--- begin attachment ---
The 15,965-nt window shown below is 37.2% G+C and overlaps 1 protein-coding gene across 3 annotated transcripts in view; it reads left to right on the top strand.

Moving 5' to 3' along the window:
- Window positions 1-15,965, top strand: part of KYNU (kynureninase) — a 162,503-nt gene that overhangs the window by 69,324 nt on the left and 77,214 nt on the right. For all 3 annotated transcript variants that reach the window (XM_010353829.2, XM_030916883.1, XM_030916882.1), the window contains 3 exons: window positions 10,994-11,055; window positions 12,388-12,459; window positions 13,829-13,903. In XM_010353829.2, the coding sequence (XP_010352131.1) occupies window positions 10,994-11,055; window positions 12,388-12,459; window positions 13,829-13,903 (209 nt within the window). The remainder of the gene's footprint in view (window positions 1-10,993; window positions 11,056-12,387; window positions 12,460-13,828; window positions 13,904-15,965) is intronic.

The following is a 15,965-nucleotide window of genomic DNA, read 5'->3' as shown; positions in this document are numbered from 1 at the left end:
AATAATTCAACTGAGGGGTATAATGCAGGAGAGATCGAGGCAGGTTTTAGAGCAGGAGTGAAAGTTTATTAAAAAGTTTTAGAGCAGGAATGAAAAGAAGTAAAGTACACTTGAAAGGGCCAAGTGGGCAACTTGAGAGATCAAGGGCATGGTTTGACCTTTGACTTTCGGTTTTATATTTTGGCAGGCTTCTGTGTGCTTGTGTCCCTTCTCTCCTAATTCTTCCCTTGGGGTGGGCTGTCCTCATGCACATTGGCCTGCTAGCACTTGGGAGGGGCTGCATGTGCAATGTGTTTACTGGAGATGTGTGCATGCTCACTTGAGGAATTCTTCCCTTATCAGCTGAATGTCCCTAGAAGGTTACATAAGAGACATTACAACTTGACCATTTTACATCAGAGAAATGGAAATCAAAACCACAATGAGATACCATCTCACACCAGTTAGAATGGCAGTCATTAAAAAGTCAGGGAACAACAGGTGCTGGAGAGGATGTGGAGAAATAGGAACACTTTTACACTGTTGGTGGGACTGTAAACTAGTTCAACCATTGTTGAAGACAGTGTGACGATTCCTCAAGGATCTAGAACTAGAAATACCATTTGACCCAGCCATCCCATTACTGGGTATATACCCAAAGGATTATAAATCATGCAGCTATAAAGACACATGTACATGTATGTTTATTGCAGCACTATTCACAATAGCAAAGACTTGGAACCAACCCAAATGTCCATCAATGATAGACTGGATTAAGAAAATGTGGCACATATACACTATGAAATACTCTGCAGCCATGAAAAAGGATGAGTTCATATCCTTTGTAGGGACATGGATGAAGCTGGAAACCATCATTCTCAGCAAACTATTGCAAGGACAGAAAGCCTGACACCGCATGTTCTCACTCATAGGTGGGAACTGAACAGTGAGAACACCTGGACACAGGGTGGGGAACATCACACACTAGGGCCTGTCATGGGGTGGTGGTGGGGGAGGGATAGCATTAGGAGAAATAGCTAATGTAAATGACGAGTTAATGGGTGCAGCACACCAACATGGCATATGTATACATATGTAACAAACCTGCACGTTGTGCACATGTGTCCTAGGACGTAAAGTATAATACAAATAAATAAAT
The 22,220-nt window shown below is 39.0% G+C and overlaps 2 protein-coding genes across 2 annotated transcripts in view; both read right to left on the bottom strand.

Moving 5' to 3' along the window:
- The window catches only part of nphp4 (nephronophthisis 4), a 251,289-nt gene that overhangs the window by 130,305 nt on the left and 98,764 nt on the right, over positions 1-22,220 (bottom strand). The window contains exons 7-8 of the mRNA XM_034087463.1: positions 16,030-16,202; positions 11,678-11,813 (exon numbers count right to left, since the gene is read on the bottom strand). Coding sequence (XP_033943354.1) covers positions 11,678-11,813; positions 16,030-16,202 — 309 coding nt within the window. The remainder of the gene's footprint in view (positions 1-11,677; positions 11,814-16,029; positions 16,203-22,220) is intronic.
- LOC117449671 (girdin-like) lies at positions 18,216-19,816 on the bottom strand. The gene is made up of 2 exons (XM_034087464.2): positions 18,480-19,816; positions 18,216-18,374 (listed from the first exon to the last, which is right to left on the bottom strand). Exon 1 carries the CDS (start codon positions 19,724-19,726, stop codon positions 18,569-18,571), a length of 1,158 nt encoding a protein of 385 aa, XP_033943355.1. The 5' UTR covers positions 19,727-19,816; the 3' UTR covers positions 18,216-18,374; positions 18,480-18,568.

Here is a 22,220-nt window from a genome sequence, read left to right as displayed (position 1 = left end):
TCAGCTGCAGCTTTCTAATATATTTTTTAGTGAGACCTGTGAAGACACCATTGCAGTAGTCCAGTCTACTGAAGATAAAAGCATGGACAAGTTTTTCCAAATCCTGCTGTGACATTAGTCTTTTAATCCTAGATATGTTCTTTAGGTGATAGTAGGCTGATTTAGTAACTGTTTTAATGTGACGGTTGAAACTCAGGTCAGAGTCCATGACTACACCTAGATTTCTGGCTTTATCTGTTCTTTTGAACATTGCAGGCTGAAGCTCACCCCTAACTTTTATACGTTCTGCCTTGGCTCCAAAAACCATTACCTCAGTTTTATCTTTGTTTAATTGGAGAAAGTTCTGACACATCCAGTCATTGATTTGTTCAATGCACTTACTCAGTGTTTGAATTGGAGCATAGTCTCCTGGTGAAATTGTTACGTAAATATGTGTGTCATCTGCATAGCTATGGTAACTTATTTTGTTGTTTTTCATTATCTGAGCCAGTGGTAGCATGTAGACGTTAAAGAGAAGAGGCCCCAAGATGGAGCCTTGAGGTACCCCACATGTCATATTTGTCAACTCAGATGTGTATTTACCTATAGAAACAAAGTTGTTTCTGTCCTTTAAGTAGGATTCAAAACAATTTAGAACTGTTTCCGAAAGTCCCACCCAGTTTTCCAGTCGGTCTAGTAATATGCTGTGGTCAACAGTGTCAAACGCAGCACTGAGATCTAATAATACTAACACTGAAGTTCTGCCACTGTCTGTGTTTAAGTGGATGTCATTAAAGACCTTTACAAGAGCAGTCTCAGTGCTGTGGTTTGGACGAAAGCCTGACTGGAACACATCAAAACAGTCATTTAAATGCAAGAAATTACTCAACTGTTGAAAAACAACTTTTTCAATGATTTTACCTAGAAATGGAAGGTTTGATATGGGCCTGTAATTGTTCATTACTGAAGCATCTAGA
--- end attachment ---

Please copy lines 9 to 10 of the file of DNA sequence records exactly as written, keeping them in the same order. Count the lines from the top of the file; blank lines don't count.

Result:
- LOC117449671 (girdin-like) lies at positions 18,216-19,816 on the bottom strand. The gene is made up of 2 exons (XM_034087464.2): positions 18,480-19,816; positions 18,216-18,374 (listed from the first exon to the last, which is right to left on the bottom strand). Exon 1 carries the CDS (start codon positions 19,724-19,726, stop codon positions 18,569-18,571), a length of 1,158 nt encoding a protein of 385 aa, XP_033943355.1. The 5' UTR covers positions 19,727-19,816; the 3' UTR covers positions 18,216-18,374; positions 18,480-18,568.

Here is a 22,220-nt window from a genome sequence, read left to right as displayed (position 1 = left end):